When I was in school I read a lot and wanted to know how things ‘worked’. I loved to make projects and design things and really enjoyed doing ‘hands-on’ type activities. I loved all my science classes at school and wanted to become an astronaut but unfortunately I had very bad eye-sight. My mother was a nurse but although I was interested in how our bodies work and what happens when things go wrong I wasn’t interested in becoming a physician. Since I loved both biology and chemistry I decided to study Physiology and Pharmacology at the University of Edinburgh and that’s when I first became involved in laboratory research. I carried out my undergraduate research project in the National Blood Blank in Edinburgh, Scotland studying purification of a coagulation factor. With this experience I wanted to understand more about how inflammation causes diseases so undertook my graduate studies at the University of Southampton in England where I carried out my experiments in tissues from patients with inflammation of the digestive tract (colitis). I received a Wellcome Trust Travel Award to train as a post-doctoral fellow in the Gastrointestinal Research Group at the University of Calgary, and followed this with a second post-doctoral fellowship at the University of South Dakota.
I moved to Puerto Rico in 1998 to set up my Gastrointestinal Research Laboratory at Ponce School of Medicine and Health Sciences in the southern part of the island. My laboratory is interested in the pathophysiological basis and consequences of inflammation within the gastrointestinal tract. We want to answer questions such as why inflammation can turn into cancer, how stress can affect the intestines, and how do the bacteria in the intestinal tract affect its function? We have several projects underway to try to elucidate the factors contributing to Inflammatory Bowel Disease, colitis-associated colorectal cancer, Irritable Bowel Syndrome and intestinal endometriosis. These chronic gastrointestinal disorders are characterized by abdominal pain, inflammation and alterations of bowel motility. Our laboratory uses a variety of different experimental techniques, at the whole organ, cellular and molecular level.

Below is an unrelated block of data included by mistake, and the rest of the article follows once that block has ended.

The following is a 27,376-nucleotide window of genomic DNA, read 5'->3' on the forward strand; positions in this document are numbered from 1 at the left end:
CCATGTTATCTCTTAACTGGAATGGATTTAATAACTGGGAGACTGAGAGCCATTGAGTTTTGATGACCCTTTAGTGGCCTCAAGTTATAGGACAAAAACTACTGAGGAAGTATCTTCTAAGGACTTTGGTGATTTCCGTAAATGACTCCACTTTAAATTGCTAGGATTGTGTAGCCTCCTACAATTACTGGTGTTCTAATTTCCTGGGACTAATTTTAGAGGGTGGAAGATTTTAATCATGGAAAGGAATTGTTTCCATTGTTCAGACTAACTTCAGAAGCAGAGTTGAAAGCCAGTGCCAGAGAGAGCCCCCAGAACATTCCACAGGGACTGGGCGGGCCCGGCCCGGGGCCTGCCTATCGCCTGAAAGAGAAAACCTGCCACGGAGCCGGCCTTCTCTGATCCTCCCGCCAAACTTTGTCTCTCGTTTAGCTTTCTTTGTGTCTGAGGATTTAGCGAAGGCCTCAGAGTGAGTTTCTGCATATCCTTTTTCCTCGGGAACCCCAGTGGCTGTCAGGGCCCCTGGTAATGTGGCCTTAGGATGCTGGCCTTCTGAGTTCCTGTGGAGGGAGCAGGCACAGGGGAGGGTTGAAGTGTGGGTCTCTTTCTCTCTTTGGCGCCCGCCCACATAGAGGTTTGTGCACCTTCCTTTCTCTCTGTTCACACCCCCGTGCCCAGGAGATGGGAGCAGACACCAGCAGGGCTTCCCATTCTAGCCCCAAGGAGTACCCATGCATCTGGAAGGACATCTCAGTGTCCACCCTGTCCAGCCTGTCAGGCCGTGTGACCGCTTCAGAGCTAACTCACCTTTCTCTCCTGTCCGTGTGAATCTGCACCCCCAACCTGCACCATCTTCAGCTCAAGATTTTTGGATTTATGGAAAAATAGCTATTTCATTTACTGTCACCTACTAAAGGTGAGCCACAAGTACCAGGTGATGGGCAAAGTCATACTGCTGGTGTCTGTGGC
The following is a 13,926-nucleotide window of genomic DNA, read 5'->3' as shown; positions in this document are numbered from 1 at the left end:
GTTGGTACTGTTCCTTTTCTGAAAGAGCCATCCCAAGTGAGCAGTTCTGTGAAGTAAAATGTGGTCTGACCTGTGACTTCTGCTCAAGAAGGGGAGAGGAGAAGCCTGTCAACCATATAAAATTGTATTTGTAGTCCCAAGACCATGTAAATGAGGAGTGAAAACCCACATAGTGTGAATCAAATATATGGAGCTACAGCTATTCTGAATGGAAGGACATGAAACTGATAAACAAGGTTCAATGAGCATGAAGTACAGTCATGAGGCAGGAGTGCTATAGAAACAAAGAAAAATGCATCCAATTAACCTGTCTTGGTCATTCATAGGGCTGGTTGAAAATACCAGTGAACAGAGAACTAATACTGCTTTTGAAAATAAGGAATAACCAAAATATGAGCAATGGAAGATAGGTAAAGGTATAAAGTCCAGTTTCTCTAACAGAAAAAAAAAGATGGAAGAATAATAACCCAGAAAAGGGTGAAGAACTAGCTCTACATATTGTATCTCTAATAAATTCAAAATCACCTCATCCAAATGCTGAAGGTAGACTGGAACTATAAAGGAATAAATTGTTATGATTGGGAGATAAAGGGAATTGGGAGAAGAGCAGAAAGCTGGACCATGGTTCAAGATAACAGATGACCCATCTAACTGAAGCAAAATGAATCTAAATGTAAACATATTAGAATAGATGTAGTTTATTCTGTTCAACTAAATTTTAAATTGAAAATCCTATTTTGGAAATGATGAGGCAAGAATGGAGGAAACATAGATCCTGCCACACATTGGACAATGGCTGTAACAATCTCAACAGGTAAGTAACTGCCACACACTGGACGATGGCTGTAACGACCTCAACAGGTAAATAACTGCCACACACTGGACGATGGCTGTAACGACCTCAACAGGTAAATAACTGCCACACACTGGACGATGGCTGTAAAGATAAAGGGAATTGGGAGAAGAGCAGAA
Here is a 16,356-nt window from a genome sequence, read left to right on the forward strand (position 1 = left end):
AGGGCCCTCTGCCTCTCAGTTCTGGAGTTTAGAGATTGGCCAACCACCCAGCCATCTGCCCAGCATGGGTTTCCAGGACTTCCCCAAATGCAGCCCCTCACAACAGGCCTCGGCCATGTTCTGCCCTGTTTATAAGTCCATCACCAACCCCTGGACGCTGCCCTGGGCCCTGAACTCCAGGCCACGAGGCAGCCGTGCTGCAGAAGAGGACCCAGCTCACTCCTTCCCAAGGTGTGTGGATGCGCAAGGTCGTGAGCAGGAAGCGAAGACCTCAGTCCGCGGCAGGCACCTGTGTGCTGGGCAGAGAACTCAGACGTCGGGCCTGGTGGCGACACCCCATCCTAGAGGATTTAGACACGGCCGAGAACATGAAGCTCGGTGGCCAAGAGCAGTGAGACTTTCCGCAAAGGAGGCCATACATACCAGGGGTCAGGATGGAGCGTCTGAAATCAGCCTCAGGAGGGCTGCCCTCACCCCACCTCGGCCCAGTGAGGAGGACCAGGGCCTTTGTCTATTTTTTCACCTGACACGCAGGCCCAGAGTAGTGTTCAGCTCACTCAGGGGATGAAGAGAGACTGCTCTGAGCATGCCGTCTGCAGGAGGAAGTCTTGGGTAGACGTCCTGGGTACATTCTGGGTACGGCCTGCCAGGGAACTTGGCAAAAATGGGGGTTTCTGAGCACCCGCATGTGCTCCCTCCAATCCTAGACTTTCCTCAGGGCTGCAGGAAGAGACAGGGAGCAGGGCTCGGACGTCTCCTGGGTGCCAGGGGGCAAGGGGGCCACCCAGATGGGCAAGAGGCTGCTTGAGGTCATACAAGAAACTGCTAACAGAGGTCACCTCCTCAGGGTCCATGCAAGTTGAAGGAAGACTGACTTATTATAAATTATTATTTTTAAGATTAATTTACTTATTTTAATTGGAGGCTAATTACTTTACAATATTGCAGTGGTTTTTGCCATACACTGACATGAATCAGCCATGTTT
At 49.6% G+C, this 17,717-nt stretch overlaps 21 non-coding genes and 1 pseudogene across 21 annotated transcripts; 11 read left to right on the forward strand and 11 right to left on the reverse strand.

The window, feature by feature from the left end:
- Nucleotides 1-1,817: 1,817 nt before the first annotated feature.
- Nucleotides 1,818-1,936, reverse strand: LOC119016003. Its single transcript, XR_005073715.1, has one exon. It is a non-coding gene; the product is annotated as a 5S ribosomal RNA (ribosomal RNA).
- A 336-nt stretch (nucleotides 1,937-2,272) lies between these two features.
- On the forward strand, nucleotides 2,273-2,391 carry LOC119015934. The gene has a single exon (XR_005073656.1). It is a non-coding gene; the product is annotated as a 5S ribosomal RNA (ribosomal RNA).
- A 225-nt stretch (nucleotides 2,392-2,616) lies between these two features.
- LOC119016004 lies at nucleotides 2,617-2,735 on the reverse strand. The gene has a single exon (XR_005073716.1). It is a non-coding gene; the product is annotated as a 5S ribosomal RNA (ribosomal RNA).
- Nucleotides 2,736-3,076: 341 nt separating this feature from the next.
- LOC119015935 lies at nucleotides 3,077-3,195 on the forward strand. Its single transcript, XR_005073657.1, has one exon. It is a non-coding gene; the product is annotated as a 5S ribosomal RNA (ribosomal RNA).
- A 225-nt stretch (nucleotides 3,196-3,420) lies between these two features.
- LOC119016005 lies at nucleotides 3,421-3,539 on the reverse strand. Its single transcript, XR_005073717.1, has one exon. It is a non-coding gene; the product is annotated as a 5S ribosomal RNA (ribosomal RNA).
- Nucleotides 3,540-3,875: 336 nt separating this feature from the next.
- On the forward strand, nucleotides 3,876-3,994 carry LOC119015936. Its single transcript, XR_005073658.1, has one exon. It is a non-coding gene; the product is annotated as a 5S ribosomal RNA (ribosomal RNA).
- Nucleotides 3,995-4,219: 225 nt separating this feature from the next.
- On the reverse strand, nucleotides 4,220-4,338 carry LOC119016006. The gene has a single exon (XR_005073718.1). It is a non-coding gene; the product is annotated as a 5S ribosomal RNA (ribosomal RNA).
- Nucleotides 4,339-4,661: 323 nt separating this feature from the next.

At my minority–serving institution I am responsible for overseeing professional development workshops, research seminars, laboratory training experiences, mentoring teams and program evaluation, as Program Director for a federally sponsored graduate training program and the Co-Leader of the Training/Career Development Core for our Cancer Center Partnership with the Moffitt Cancer Center in Florida. I have personally trained and mentored over 80 students (undergraduate, master’s, and doctoral) in my laboratory. I have a great deal of interest in helping the next generation of scientists develop, and hope to offer a positive female role model, so that all students interested in science can fulfill their potential. As a long-time member of the American Physiological Society (Women in Physiology Committee 2010-2013) and the current President of the Puerto Rico Physiological Society, I have helped organize several outreach activities at the high school level.